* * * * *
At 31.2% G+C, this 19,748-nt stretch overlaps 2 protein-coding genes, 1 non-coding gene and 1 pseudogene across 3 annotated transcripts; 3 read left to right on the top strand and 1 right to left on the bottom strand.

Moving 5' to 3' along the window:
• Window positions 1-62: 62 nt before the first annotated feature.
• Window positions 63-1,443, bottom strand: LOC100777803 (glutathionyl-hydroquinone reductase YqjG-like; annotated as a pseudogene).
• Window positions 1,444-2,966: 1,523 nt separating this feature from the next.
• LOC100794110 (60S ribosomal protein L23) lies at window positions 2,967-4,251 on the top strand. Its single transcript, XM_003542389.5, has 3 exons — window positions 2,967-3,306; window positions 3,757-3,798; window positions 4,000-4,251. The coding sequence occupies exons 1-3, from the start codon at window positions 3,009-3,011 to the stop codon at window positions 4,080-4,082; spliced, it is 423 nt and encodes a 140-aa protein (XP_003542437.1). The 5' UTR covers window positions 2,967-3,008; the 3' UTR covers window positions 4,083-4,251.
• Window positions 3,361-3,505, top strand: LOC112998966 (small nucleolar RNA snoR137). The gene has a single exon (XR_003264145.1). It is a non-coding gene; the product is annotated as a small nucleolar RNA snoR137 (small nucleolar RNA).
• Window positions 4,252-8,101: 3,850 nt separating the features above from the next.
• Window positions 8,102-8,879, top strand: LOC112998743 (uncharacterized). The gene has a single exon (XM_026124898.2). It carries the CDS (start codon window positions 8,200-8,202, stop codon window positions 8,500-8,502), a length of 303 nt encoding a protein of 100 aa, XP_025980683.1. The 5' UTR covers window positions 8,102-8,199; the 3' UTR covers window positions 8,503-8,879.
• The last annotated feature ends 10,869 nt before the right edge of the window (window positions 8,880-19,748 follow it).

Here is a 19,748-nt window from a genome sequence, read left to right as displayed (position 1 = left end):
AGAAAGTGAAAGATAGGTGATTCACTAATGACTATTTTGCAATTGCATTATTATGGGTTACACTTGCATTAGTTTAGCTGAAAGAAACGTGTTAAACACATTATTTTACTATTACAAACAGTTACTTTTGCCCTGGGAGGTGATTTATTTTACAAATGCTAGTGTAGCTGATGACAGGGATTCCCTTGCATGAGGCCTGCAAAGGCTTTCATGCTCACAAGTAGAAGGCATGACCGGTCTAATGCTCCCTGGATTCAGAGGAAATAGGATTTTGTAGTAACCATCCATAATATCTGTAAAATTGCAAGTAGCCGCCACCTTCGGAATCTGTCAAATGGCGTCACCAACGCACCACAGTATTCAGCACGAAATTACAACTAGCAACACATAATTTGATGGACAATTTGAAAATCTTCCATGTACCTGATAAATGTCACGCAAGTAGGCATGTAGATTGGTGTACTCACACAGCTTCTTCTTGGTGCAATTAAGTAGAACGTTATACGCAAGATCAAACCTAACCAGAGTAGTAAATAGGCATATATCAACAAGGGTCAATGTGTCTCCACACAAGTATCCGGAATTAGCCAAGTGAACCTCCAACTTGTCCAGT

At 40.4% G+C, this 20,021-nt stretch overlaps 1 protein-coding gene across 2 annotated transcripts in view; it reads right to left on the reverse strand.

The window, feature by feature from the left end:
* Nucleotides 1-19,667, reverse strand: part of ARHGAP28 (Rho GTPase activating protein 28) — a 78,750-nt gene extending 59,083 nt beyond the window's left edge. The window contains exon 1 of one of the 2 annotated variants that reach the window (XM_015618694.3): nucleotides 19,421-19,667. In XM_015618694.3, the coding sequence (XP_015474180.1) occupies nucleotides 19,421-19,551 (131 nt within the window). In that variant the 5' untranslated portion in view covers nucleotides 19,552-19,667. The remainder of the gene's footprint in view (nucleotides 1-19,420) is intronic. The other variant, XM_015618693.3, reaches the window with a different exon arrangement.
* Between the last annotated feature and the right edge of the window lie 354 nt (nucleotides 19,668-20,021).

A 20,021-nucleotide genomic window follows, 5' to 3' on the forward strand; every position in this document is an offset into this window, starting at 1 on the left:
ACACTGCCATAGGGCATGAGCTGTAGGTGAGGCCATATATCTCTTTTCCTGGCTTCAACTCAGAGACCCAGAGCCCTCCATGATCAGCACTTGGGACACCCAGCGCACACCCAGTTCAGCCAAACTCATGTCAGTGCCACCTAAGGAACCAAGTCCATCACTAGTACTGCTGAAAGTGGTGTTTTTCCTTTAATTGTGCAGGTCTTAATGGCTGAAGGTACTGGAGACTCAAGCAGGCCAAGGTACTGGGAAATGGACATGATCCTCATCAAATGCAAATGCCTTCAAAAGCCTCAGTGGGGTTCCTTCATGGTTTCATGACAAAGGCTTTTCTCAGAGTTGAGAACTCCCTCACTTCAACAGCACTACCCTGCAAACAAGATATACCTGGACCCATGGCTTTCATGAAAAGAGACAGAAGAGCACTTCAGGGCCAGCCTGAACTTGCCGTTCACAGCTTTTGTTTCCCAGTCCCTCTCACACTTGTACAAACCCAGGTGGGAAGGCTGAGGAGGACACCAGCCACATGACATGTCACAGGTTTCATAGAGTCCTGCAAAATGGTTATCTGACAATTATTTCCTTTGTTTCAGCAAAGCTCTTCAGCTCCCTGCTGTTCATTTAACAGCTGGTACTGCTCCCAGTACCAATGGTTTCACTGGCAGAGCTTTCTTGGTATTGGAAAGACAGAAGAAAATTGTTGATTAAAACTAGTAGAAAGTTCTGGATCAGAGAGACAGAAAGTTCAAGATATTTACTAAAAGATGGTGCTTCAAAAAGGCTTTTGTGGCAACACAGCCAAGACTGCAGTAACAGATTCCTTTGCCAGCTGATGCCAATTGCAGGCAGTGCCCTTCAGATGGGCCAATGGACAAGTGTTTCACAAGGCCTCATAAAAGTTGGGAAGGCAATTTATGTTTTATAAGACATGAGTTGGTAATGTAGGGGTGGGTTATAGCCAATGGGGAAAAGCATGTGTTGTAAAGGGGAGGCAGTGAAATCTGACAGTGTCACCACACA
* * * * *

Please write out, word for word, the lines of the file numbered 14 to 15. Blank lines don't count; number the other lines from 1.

The window, feature by feature from the left end:
* Nucleotides 1-19,667, reverse strand: part of ARHGAP28 (Rho GTPase activating protein 28) — a 78,750-nt gene extending 59,083 nt beyond the window's left edge. The window contains exon 1 of one of the 2 annotated variants that reach the window (XM_015618694.3): nucleotides 19,421-19,667. In XM_015618694.3, the coding sequence (XP_015474180.1) occupies nucleotides 19,421-19,551 (131 nt within the window). In that variant the 5' untranslated portion in view covers nucleotides 19,552-19,667. The remainder of the gene's footprint in view (nucleotides 1-19,420) is intronic. The other variant, XM_015618693.3, reaches the window with a different exon arrangement.